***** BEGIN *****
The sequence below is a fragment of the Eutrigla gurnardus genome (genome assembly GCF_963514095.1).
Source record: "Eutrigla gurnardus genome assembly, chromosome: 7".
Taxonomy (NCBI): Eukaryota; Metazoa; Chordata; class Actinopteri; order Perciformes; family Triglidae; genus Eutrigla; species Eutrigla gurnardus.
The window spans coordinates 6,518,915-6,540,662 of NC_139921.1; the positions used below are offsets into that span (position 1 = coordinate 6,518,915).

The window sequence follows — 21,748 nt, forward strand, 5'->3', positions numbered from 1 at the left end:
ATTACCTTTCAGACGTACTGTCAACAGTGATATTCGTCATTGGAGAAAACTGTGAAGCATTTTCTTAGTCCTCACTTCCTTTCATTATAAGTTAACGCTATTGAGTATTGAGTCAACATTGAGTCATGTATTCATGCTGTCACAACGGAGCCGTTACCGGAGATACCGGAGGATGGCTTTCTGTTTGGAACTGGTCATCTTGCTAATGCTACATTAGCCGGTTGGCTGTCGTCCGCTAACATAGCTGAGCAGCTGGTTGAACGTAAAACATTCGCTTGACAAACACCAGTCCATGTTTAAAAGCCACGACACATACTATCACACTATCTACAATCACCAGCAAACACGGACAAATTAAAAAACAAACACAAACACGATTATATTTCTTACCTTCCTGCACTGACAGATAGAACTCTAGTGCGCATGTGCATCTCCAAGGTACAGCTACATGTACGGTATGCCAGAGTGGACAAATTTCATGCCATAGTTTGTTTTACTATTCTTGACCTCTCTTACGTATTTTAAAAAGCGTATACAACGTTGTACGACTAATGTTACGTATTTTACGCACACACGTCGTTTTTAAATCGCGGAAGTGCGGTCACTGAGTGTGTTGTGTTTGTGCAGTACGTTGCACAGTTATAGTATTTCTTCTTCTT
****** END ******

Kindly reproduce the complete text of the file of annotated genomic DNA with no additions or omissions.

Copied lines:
The sequence below is a fragment of the Eutrigla gurnardus genome (genome assembly GCF_963514095.1).
Source record: "Eutrigla gurnardus genome assembly, chromosome: 7".
Taxonomy (NCBI): Eukaryota; Metazoa; Chordata; class Actinopteri; order Perciformes; family Triglidae; genus Eutrigla; species Eutrigla gurnardus.
The window spans coordinates 6,518,915-6,540,662 of NC_139921.1; the positions used below are offsets into that span (position 1 = coordinate 6,518,915).

The window sequence follows — 21,748 nt, forward strand, 5'->3', positions numbered from 1 at the left end:
ATTACCTTTCAGACGTACTGTCAACAGTGATATTCGTCATTGGAGAAAACTGTGAAGCATTTTCTTAGTCCTCACTTCCTTTCATTATAAGTTAACGCTATTGAGTATTGAGTCAACATTGAGTCATGTATTCATGCTGTCACAACGGAGCCGTTACCGGAGATACCGGAGGATGGCTTTCTGTTTGGAACTGGTCATCTTGCTAATGCTACATTAGCCGGTTGGCTGTCGTCCGCTAACATAGCTGAGCAGCTGGTTGAACGTAAAACATTCGCTTGACAAACACCAGTCCATGTTTAAAAGCCACGACACATACTATCACACTATCTACAATCACCAGCAAACACGGACAAATTAAAAAACAAACACAAACACGATTATATTTCTTACCTTCCTGCACTGACAGATAGAACTCTAGTGCGCATGTGCATCTCCAAGGTACAGCTACATGTACGGTATGCCAGAGTGGACAAATTTCATGCCATAGTTTGTTTTACTATTCTTGACCTCTCTTACGTATTTTAAAAAGCGTATACAACGTTGTACGACTAATGTTACGTATTTTACGCACACACGTCGTTTTTAAATCGCGGAAGTGCGGTCACTGAGTGTGTTGTGTTTGTGCAGTACGTTGCACAGTTATAGTATTTCTTCTTCTT